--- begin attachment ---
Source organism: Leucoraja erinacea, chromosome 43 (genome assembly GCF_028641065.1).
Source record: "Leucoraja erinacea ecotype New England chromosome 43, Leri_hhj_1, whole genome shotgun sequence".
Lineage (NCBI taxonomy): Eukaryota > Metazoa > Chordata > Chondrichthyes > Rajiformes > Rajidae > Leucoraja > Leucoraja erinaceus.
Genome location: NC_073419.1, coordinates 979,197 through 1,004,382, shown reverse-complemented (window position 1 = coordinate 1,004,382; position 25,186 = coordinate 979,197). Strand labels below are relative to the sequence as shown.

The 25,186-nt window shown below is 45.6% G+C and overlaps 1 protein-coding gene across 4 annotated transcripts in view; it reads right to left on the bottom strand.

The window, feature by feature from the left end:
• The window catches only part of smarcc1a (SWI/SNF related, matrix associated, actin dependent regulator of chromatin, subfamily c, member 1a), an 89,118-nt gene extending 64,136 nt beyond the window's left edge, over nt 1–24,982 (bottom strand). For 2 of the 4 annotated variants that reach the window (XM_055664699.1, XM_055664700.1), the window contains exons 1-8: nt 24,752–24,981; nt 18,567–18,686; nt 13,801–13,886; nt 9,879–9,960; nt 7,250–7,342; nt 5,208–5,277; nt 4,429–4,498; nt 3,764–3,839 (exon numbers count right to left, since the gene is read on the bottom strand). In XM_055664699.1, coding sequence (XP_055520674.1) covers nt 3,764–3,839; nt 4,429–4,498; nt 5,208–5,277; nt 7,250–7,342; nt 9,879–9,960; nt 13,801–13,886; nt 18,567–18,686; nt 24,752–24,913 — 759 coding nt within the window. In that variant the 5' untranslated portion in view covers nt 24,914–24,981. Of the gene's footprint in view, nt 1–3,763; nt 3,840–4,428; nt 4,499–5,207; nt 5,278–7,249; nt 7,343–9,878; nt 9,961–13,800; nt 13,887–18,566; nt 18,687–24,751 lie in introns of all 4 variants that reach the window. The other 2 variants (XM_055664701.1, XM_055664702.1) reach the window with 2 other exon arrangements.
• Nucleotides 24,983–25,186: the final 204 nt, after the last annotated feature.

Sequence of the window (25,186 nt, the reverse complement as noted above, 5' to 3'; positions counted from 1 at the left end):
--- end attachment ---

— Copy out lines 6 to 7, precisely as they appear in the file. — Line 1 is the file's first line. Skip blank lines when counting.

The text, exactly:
The window, feature by feature from the left end:
• The window catches only part of smarcc1a (SWI/SNF related, matrix associated, actin dependent regulator of chromatin, subfamily c, member 1a), an 89,118-nt gene extending 64,136 nt beyond the window's left edge, over nt 1–24,982 (bottom strand). For 2 of the 4 annotated variants that reach the window (XM_055664699.1, XM_055664700.1), the window contains exons 1-8: nt 24,752–24,981; nt 18,567–18,686; nt 13,801–13,886; nt 9,879–9,960; nt 7,250–7,342; nt 5,208–5,277; nt 4,429–4,498; nt 3,764–3,839 (exon numbers count right to left, since the gene is read on the bottom strand). In XM_055664699.1, coding sequence (XP_055520674.1) covers nt 3,764–3,839; nt 4,429–4,498; nt 5,208–5,277; nt 7,250–7,342; nt 9,879–9,960; nt 13,801–13,886; nt 18,567–18,686; nt 24,752–24,913 — 759 coding nt within the window. In that variant the 5' untranslated portion in view covers nt 24,914–24,981. Of the gene's footprint in view, nt 1–3,763; nt 3,840–4,428; nt 4,499–5,207; nt 5,278–7,249; nt 7,343–9,878; nt 9,961–13,800; nt 13,887–18,566; nt 18,687–24,751 lie in introns of all 4 variants that reach the window. The other 2 variants (XM_055664701.1, XM_055664702.1) reach the window with 2 other exon arrangements.